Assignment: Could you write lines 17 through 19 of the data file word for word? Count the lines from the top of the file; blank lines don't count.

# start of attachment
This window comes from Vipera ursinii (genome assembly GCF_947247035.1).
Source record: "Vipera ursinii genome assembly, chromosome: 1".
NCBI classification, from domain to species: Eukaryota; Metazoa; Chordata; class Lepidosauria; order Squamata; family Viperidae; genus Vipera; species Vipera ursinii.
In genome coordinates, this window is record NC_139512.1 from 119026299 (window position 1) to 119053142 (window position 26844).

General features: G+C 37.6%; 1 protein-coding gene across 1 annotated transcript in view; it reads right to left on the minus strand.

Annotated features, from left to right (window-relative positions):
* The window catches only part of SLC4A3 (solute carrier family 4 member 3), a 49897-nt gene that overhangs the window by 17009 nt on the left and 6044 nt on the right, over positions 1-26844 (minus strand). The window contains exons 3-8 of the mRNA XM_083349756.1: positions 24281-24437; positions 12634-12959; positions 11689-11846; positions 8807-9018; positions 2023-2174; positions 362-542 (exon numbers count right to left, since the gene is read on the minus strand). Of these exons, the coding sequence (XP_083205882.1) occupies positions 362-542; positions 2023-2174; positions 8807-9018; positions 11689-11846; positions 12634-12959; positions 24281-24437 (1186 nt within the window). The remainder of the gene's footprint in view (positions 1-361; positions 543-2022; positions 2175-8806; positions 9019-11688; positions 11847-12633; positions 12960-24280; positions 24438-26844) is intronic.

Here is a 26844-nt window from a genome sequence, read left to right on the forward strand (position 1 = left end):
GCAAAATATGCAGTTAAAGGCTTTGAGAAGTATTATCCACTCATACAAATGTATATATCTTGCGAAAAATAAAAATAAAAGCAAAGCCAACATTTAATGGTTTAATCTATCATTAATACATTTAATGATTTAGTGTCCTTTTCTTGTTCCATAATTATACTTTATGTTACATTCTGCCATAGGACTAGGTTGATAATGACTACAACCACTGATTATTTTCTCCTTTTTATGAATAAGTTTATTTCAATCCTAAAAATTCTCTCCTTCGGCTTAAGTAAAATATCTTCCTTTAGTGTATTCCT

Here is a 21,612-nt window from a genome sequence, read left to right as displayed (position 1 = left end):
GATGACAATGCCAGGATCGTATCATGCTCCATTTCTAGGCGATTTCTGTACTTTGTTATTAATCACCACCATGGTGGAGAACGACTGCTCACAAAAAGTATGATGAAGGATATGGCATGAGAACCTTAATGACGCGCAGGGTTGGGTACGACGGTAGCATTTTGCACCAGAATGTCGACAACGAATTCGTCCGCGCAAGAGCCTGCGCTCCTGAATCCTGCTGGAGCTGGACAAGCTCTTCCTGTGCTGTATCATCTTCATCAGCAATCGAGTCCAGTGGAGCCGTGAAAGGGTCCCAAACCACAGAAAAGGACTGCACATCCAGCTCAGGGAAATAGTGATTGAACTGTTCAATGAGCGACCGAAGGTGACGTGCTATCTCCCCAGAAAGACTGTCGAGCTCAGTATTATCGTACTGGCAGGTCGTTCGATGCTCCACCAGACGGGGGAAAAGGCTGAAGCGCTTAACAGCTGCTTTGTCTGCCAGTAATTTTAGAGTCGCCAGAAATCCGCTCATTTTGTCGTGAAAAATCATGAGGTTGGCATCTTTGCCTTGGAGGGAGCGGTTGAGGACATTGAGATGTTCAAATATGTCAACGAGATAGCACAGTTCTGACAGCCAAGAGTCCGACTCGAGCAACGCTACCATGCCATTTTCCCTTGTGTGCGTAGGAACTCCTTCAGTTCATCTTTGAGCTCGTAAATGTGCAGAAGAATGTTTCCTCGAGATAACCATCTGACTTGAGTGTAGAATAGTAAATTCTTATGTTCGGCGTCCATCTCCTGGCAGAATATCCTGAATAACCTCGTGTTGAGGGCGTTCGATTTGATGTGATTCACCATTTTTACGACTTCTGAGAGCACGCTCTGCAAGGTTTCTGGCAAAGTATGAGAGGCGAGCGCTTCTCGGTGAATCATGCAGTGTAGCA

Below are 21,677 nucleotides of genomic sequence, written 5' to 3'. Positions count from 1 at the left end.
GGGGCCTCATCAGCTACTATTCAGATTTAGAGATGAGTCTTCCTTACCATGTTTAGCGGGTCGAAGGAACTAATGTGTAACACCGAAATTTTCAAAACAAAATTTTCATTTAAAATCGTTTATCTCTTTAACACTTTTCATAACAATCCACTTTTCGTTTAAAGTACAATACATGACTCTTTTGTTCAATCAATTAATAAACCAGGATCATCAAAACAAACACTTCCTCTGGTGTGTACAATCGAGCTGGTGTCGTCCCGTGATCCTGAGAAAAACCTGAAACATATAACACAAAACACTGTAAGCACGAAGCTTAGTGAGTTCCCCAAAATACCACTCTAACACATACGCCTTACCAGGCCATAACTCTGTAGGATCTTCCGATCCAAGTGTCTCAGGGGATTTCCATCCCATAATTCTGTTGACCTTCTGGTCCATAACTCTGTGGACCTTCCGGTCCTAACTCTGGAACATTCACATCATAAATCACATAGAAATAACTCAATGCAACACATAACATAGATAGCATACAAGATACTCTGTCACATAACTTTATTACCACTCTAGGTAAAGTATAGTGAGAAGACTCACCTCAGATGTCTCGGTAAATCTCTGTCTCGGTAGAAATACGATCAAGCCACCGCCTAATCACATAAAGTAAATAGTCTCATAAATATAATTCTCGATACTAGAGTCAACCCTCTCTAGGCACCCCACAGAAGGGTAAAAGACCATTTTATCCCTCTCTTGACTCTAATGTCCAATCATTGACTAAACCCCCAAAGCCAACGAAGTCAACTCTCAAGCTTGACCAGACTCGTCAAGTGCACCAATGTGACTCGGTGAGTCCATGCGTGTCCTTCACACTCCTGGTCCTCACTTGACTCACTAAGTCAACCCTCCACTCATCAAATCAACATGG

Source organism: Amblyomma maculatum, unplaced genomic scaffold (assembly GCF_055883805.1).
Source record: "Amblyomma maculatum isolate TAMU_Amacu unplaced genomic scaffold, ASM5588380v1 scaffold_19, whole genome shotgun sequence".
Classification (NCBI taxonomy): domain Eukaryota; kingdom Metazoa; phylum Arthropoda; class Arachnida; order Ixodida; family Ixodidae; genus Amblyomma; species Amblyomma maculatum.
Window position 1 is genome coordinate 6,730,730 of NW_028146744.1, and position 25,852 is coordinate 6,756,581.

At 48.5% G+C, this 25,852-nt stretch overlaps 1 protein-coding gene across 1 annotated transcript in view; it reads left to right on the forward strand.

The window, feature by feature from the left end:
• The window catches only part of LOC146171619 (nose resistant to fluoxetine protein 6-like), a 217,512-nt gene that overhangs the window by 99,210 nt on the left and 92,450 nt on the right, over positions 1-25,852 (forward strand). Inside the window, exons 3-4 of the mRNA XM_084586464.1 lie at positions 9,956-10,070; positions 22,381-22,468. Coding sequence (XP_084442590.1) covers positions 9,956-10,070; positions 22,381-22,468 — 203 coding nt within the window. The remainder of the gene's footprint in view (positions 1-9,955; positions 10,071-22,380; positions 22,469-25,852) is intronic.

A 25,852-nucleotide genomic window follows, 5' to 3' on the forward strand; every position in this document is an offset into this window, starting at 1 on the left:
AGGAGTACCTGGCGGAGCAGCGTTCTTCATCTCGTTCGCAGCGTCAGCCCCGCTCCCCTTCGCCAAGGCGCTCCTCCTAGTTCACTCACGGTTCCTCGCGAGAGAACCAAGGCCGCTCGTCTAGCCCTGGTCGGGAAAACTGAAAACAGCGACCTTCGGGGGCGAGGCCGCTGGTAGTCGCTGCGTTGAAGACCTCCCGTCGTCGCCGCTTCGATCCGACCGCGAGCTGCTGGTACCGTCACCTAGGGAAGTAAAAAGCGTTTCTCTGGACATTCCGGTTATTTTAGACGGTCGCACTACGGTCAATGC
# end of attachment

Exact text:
Window position 1 is genome coordinate 6,730,730 of NW_028146744.1, and position 25,852 is coordinate 6,756,581.

At 48.5% G+C, this 25,852-nt stretch overlaps 1 protein-coding gene across 1 annotated transcript in view; it reads left to right on the forward strand.

The window, feature by feature from the left end: